21. Morgenthaler T, Kramer M, Alessi C, et al. Practice parameters for the psychological and behavioral treatment of insomnia: an update. An American Academy of Sleep Medicine report. Sleep. 2006;29(11):1415–1419.

22. Smith MT, Perlis ML. Who is a candidate for cognitive-behavioral therapy for insomnia? Health Psychol. 2006;25(1):15–19.

23. Montgomery P, Dennis J. Cognitive behavioural interventions for sleep problems in adults aged 60+. Cochrane Database Syst Rev. 2003;(1): CD003161.

24. King AC, Oman RF, Brassington GS, Bliwise DL, Haskell WL. Moderate-intensity exercise and self-rated quality of sleep in older adults. A randomized controlled trial. JAMA. 1997;277(1):32–37.

25. Montgomery P, Dennis J. Physical exercise for sleep problems in adults aged 60+. Cochrane Database Syst Rev. 2002;(4):CD003404.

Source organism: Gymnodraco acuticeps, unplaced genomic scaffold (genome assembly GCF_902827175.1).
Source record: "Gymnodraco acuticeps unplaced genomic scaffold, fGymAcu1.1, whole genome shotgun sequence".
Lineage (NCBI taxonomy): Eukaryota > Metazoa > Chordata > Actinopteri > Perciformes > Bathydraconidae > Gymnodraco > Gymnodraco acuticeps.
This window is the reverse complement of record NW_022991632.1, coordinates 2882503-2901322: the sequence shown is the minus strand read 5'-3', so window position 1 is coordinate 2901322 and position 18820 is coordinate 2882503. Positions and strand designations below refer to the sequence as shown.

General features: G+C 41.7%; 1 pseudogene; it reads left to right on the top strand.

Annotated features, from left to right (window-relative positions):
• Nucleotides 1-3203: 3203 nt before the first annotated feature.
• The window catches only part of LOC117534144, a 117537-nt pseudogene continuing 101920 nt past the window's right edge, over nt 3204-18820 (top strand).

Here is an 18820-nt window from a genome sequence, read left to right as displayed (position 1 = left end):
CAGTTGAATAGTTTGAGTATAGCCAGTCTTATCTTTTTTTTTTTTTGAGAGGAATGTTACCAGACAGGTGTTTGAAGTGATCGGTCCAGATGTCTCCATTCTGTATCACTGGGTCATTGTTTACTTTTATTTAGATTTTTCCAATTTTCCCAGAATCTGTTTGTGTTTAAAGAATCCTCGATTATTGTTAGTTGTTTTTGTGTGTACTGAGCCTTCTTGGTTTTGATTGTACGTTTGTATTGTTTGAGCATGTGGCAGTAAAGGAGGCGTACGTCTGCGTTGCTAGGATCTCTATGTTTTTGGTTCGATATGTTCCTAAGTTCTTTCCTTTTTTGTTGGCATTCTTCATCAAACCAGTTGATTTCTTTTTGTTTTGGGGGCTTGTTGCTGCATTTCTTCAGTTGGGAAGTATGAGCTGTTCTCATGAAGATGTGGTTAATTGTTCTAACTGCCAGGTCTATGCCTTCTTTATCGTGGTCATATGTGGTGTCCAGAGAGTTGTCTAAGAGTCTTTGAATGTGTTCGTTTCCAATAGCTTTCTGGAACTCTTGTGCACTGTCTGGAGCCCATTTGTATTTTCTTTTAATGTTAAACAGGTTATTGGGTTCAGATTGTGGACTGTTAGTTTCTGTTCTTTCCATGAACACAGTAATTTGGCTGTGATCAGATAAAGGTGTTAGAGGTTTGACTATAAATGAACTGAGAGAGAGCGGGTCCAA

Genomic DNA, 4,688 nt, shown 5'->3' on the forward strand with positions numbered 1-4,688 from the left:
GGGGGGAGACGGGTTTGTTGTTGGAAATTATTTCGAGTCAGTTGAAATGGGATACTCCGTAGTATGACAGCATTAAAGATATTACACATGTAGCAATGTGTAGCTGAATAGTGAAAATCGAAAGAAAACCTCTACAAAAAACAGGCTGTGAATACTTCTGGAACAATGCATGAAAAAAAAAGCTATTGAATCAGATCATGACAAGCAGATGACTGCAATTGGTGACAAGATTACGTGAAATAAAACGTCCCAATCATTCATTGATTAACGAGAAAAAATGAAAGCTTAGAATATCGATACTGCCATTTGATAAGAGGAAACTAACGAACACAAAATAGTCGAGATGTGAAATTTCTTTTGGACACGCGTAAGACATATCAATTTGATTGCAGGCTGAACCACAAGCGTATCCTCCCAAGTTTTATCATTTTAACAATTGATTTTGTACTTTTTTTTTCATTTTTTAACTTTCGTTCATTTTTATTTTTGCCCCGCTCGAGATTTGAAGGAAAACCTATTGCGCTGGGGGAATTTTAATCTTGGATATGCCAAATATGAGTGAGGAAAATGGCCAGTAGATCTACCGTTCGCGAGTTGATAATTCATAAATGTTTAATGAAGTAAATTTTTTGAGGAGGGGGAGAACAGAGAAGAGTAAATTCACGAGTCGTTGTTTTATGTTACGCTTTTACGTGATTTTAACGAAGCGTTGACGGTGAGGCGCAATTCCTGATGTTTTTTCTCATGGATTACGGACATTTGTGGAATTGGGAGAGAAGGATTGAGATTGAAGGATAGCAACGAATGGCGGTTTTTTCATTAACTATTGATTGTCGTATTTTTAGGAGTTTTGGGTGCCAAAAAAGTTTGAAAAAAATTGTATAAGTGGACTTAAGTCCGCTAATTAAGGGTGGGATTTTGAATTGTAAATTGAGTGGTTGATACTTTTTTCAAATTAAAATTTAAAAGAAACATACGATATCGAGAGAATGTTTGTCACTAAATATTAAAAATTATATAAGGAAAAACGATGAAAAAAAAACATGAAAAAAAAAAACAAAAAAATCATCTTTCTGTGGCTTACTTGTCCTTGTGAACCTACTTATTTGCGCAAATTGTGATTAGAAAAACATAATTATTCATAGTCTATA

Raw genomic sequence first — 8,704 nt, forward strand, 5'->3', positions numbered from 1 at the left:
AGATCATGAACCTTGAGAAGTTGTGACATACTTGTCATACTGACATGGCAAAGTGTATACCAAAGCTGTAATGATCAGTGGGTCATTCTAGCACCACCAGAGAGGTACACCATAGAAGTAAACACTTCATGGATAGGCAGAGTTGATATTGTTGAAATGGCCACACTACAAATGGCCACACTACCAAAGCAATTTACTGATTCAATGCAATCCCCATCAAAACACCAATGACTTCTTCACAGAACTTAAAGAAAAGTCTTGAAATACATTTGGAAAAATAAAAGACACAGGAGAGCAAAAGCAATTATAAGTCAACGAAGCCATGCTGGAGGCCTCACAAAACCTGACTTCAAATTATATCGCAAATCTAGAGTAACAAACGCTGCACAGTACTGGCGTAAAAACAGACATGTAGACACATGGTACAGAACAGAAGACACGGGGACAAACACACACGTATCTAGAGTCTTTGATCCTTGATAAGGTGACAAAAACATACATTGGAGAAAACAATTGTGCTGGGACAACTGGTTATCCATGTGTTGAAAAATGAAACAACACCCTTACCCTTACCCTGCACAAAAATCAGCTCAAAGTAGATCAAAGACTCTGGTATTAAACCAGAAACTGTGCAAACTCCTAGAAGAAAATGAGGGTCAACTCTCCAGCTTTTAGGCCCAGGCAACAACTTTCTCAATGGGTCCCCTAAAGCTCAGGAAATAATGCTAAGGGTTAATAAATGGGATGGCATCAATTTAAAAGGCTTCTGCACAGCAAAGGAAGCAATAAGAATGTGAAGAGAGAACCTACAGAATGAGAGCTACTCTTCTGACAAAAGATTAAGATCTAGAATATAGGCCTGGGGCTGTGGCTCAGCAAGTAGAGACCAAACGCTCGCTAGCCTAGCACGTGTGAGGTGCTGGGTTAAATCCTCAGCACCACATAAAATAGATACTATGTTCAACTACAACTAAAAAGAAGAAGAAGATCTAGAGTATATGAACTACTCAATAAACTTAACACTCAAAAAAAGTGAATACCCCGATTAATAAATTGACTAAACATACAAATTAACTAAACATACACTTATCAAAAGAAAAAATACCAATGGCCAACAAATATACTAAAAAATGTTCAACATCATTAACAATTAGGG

26. Espie CA. ABC of sleep disorders. Practical management of insomnia: behavioural and cognitive techniques. BMJ. 1993;306(6876):509–511.

27. Pallesen S, Nordhus IH, Kvale G, et al. Behavioral treatment of insomnia in older adults: an open clinical trial comparing two interventions. Behav Res Ther. 2003;41(1):31–48.

28. Smith MT, Neubauer DN. Cognitive behavior therapy for chronic insomnia. Clin Cornerstone. 2003;5(3):28–40.

29. Integration of behavioral and relaxation approaches into the treatment of chronic pain and insomnia. NIH Technology Assessment Panel on Integration of Behavioral and Relaxation Approaches into the Treatment of Chronic Pain and Insomnia. JAMA. 1996;276(4):313–318.


Copyright © 2009 by the American Academy of Family Physicians.
This content is owned by the AAFP. A person viewing it online may make one printout of the material and may use that printout only for his or her personal, non-commercial reference. This material may not otherwise be downloaded, copied, printed, stored, transmitted or reproduced in any medium, whether now known or later invented, except as authorized in writing by the AAFP. Contact afpserv@aafp.org for copyright questions and/or permission requests.

Want to use this article elsewhere? Get Permissions


Article Tools

  • Download PDF
  • Print page
  • Share this page
  • AFP CME Quiz

Information From Industry

More in Pubmed

Navigate this Article